I remember now that it was Joan Herring who introduced me to William Patout IV because she was pretending to be interested in my idea of the making of art paper as a project for the mentally disabled at ARC of Iberia. Perry Segura sponsored ARC of Iberia. She was the director there at that time and I had obtained a grant to to work with the disadvantaged so I brought the grant money to ARC, a nonprofit organization that supposedly helps the mentally handicapped.

I’ve identified Herring as the daughter of Al Capone, a sister (named Jonny) of Royce Breaux, because that’s how I knew her. But she was using a false identity as Joan Herring and I hadn’t recognized her then. Royce always called her a sister, and they were always in contact when I knew Royce.

William Patout IV introduced me to the man whose son had been a hostage in Iran.  I can’t remember the name right now, but he gave me a research paper on a plant called Kenaf.  William was there in the man’s office when I received it. Shortly thereafter the man’s office burned completely. The office was a building next to his house, not far from the sugar mill.

Kenaf grows and is harvested and processed exactly like sugarcane initially. This is what the man’s research was all about. The underlying game being played, as he explained it, was to prevent kenaf as a source of paper in America, while supporting it in India. This was to protect the investors who had money in wood paper mills and forests in Canada and America.  His information was that kenaf was already being industrially manufactured large scale for paper in India at that time in the early 2000’s. Of course this manufacturing of paper in India was enabled by American research, paid for with American tax funding. explains exactly what I learned from the research paper on Kenaf.

“Tree pulp is not an optimal material for paper making. An elaborate series of steps is necessary to mechanically and chemically break down the rigid source material into usable pulp, and further processes are needed to render it white and smooth enough for printing.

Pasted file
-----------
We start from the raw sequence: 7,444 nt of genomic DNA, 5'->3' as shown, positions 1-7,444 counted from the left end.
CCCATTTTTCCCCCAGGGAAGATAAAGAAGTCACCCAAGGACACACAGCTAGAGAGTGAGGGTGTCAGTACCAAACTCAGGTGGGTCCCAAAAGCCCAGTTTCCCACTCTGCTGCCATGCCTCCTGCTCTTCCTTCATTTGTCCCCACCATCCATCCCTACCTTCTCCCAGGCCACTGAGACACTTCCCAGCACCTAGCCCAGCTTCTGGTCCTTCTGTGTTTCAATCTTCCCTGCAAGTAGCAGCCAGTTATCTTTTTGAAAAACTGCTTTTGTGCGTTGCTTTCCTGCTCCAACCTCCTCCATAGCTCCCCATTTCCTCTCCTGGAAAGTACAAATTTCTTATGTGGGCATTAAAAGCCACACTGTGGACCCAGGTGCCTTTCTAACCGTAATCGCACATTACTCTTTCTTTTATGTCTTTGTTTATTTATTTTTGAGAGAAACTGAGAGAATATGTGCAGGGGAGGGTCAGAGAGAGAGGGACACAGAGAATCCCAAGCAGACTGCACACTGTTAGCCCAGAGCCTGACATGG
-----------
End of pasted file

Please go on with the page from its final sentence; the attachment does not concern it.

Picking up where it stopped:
Non-tree sources such as kenaf, hemp and recycled rags are optimal materials for making paper. Kenaf in particular was identified by the USDA as being the most viable plant to replace trees in paper making.

The kenaf plant is an annual hibiscus related to cotton. Kenaf’s 240 varieties have been researched by the USDA for over 40 years. Kenaf contains approximately 25 percent less lignin than wood fiber, which translates into lower chemical and energy requirements in the pulping process.

Kenaf reaches 12-18 feet in 150 days, while southern pine (a species commonly grown on tree plantations) must grow 14 to 17 years before it can be harvested. Kenaf also yields more fiber per acre than southern pine producing 5-10 tons of dry fiber per acre, or approximately 3 to 5 times as much as southern pine.

Hemp produces 3 to 6 tons of usable fiber per year, which makes it many times better than wood but not as good as kenaf for paper. Both hemp and kenaf are hardy plants requiring minimal water, fertilizer or pesticides.

Compared with wood-pulp paper used for printing newspapers, tests have shown kenaf paper as stronger, whiter, less yellowing, capable of sharper photo reproduction, and more user-friendly due to better ink adherence (thus requiring less ink and resulting in less ink ruboff on readers’ hands). Mixing kenaf pulp with recycled newspapers improves the quality of the recycled paper.

Kenaf was also recently used to create the world’s thinnest paper in Japan.

The only company in the U.S. that produces kenaf paper is Vision Paper in New Mexico…”